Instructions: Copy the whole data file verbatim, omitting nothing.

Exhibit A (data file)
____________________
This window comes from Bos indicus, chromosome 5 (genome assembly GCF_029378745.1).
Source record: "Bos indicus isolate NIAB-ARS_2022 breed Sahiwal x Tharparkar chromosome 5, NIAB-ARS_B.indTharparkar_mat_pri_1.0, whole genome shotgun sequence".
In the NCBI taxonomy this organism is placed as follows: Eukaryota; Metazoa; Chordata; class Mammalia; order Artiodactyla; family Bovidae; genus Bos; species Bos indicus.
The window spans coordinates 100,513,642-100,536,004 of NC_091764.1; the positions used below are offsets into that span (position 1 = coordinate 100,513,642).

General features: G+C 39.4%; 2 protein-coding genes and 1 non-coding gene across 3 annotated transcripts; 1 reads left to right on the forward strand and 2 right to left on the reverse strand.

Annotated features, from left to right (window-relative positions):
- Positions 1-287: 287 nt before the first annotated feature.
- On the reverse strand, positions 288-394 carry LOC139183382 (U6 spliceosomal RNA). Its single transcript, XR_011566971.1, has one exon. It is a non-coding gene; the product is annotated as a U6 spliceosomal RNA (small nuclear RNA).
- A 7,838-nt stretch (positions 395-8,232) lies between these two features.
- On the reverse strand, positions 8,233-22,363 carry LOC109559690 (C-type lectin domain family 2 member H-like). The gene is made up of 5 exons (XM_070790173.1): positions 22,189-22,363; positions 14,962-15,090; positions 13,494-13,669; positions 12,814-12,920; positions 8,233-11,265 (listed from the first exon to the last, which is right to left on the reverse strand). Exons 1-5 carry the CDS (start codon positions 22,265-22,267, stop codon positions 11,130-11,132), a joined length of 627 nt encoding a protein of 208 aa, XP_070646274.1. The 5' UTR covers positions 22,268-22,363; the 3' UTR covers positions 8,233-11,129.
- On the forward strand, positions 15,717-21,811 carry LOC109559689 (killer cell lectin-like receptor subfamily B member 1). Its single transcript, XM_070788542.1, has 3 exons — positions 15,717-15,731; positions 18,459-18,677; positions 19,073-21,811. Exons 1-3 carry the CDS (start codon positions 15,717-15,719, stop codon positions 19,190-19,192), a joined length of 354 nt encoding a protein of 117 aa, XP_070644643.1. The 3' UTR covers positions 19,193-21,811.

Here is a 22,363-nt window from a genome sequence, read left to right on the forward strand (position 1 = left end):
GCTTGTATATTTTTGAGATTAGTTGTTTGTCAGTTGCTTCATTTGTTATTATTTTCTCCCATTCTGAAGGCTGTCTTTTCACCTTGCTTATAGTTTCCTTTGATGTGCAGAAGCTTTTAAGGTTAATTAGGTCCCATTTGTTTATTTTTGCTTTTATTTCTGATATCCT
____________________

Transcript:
This window comes from Bos indicus, chromosome 5 (genome assembly GCF_029378745.1).
Source record: "Bos indicus isolate NIAB-ARS_2022 breed Sahiwal x Tharparkar chromosome 5, NIAB-ARS_B.indTharparkar_mat_pri_1.0, whole genome shotgun sequence".
In the NCBI taxonomy this organism is placed as follows: Eukaryota; Metazoa; Chordata; class Mammalia; order Artiodactyla; family Bovidae; genus Bos; species Bos indicus.
The window spans coordinates 100,513,642-100,536,004 of NC_091764.1; the positions used below are offsets into that span (position 1 = coordinate 100,513,642).

General features: G+C 39.4%; 2 protein-coding genes and 1 non-coding gene across 3 annotated transcripts; 1 reads left to right on the forward strand and 2 right to left on the reverse strand.

Annotated features, from left to right (window-relative positions):
- Positions 1-287: 287 nt before the first annotated feature.
- On the reverse strand, positions 288-394 carry LOC139183382 (U6 spliceosomal RNA). Its single transcript, XR_011566971.1, has one exon. It is a non-coding gene; the product is annotated as a U6 spliceosomal RNA (small nuclear RNA).
- A 7,838-nt stretch (positions 395-8,232) lies between these two features.
- On the reverse strand, positions 8,233-22,363 carry LOC109559690 (C-type lectin domain family 2 member H-like). The gene is made up of 5 exons (XM_070790173.1): positions 22,189-22,363; positions 14,962-15,090; positions 13,494-13,669; positions 12,814-12,920; positions 8,233-11,265 (listed from the first exon to the last, which is right to left on the reverse strand). Exons 1-5 carry the CDS (start codon positions 22,265-22,267, stop codon positions 11,130-11,132), a joined length of 627 nt encoding a protein of 208 aa, XP_070646274.1. The 5' UTR covers positions 22,268-22,363; the 3' UTR covers positions 8,233-11,129.
- On the forward strand, positions 15,717-21,811 carry LOC109559689 (killer cell lectin-like receptor subfamily B member 1). Its single transcript, XM_070788542.1, has 3 exons — positions 15,717-15,731; positions 18,459-18,677; positions 19,073-21,811. Exons 1-3 carry the CDS (start codon positions 15,717-15,719, stop codon positions 19,190-19,192), a joined length of 354 nt encoding a protein of 117 aa, XP_070644643.1. The 3' UTR covers positions 19,193-21,811.

Here is a 22,363-nt window from a genome sequence, read left to right on the forward strand (position 1 = left end):
GCTTGTATATTTTTGAGATTAGTTGTTTGTCAGTTGCTTCATTTGTTATTATTTTCTCCCATTCTGAAGGCTGTCTTTTCACCTTGCTTATAGTTTCCTTTGATGTGCAGAAGCTTTTAAGGTTAATTAGGTCCCATTTGTTTATTTTTGCTTTTATTTCTGATATCCT